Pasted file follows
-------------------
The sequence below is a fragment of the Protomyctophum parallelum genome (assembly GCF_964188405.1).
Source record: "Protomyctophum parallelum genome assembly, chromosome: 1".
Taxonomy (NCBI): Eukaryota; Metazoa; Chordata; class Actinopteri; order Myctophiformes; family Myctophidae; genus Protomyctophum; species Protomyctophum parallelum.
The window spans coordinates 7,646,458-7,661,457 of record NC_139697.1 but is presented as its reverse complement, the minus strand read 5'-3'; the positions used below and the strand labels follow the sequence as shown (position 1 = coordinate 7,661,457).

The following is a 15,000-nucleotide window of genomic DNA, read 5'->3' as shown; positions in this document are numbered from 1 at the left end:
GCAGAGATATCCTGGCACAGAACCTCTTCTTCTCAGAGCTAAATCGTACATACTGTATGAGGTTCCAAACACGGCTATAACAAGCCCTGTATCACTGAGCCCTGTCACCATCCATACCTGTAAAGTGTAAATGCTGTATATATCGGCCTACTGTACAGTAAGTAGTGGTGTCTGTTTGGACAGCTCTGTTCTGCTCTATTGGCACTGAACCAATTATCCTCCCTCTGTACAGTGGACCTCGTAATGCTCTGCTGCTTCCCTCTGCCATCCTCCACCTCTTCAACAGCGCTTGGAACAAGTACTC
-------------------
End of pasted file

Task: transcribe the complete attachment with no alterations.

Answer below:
The sequence below is a fragment of the Protomyctophum parallelum genome (assembly GCF_964188405.1).
Source record: "Protomyctophum parallelum genome assembly, chromosome: 1".
Taxonomy (NCBI): Eukaryota; Metazoa; Chordata; class Actinopteri; order Myctophiformes; family Myctophidae; genus Protomyctophum; species Protomyctophum parallelum.
The window spans coordinates 7,646,458-7,661,457 of record NC_139697.1 but is presented as its reverse complement, the minus strand read 5'-3'; the positions used below and the strand labels follow the sequence as shown (position 1 = coordinate 7,661,457).

The following is a 15,000-nucleotide window of genomic DNA, read 5'->3' as shown; positions in this document are numbered from 1 at the left end:
GCAGAGATATCCTGGCACAGAACCTCTTCTTCTCAGAGCTAAATCGTACATACTGTATGAGGTTCCAAACACGGCTATAACAAGCCCTGTATCACTGAGCCCTGTCACCATCCATACCTGTAAAGTGTAAATGCTGTATATATCGGCCTACTGTACAGTAAGTAGTGGTGTCTGTTTGGACAGCTCTGTTCTGCTCTATTGGCACTGAACCAATTATCCTCCCTCTGTACAGTGGACCTCGTAATGCTCTGCTGCTTCCCTCTGCCATCCTCCACCTCTTCAACAGCGCTTGGAACAAGTACTC